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Friday, August 25, 2023

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St. Louis
St. Joseph Calasanz

Ruth 1:1, 3-6, 14-16, 22
Psalm 146:5-10
Matthew 22:34-40

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“Both Mahlon and Chilion died also, and the woman was left with neither her two sons nor her husband.” —Ruth 1:5

Ruth’s husband, father-in-law, and brother-in-law had died. All of these men had moved to Moab to escape death from starvation (Ru 1:1), but they only delayed death for ten years (Ru 1:4).

Ruth swallowed up death in victory (see 1 Cor 15:54) by her faithfulness to Naomi in obedience to God. She reversed the march of death by marrying Boaz, giving birth to Obed, and becoming the great grandmother of David (Ru 4:22). It was from David’s family that Jesus came. Jesus is the Resurrection and the Life (Jn 11:25), the Conqueror of death.

How can we bring down the reign of death? We conquer death by being baptized into Jesus. In this way, we enter into the family of the living God, the Creator and Sustainer of life, and the Victor over death. We live our new life in Baptism by faithful obedience to the Lord.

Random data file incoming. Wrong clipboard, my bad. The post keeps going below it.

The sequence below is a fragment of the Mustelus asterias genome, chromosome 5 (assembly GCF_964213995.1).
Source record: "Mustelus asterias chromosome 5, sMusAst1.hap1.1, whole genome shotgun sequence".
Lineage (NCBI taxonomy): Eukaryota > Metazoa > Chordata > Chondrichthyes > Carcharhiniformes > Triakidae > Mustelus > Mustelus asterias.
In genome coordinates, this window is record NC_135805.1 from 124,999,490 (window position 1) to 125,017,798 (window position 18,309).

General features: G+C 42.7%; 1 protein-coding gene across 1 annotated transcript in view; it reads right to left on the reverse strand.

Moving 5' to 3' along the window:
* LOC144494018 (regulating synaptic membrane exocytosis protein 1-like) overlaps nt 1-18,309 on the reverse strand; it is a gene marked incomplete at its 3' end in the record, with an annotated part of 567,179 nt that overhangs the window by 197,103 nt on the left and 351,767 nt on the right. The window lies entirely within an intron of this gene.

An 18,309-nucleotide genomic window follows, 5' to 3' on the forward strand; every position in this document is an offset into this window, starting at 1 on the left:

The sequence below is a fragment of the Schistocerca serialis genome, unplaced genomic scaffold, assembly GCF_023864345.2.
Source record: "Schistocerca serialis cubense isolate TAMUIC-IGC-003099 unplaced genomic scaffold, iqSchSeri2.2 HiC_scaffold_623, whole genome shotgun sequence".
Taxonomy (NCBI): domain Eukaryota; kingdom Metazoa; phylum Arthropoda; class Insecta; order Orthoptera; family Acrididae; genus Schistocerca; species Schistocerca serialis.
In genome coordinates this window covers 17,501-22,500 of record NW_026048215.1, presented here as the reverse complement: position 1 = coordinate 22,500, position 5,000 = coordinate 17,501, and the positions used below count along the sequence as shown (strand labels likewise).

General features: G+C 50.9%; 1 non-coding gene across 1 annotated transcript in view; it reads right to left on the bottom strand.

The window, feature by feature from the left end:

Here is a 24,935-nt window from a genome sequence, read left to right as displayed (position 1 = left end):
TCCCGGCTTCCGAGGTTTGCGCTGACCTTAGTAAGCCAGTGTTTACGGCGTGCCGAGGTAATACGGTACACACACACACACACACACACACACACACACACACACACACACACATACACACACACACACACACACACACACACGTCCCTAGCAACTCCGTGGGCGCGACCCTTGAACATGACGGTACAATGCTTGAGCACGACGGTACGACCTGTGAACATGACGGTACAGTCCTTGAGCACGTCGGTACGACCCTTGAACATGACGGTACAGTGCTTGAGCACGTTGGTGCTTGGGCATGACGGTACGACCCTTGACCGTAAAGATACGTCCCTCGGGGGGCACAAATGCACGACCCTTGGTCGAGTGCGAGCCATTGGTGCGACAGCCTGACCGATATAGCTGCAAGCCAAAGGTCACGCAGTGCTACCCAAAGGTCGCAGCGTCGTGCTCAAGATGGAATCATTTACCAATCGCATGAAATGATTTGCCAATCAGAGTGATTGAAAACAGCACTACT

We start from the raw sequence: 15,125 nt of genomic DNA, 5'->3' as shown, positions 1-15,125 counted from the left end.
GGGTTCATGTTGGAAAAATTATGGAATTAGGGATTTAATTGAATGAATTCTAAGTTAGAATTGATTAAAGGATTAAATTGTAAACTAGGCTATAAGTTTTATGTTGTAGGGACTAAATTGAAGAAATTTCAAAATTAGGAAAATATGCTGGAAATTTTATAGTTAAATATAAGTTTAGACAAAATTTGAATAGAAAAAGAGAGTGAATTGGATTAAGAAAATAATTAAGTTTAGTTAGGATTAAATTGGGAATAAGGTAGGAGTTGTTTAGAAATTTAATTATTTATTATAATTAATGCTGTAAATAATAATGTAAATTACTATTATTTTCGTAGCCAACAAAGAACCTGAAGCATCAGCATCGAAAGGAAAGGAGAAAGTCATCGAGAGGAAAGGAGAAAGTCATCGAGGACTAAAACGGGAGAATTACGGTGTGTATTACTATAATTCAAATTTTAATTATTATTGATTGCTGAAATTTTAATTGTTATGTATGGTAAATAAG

Ruth prefigures our baptismal victory over death. We defeat death by entering Jesus’ family and living a new life of faithfulness and obedience to Him.

Prayer:  Father, make me increasingly aware of being baptized into Jesus (Rm 6:3).

Promise:  “You shall love the Lord your God with your whole heart, with your whole soul, and with all your mind.” —Mt 22:37

Praise:  St. Louis, king of France, especially delighted in serving the blind. He wished to keep his deeds of mercy secret (Mt 6:4), and the blind were unable to recognize that he was the king.

Reference:  (For a related teaching on Baptismal Promises, listen to, download or order our CD 83-1, CD 83-3, CD 84-1 and CD 84-3 or our DVD 83 and DVD 84 on our website.)

Rescript:  In accord with the Code of Canon Law, I hereby grant the Nihil Obstat for One Bread, One Body covering the period August 1, 2023 through September 30, 2023. Reverend Steve J. Angi, Vicar General, Archdiocese of Cincinnati, Cincinnati, Ohio January 4, 2023

The Nihil Obstat ("Permission to Publish") is a declaration that a book or pamphlet is considered to be free of doctrinal or moral error. It is not implied that those who have granted the Nihil Obstat agree with the contents, opinions, or statements expressed.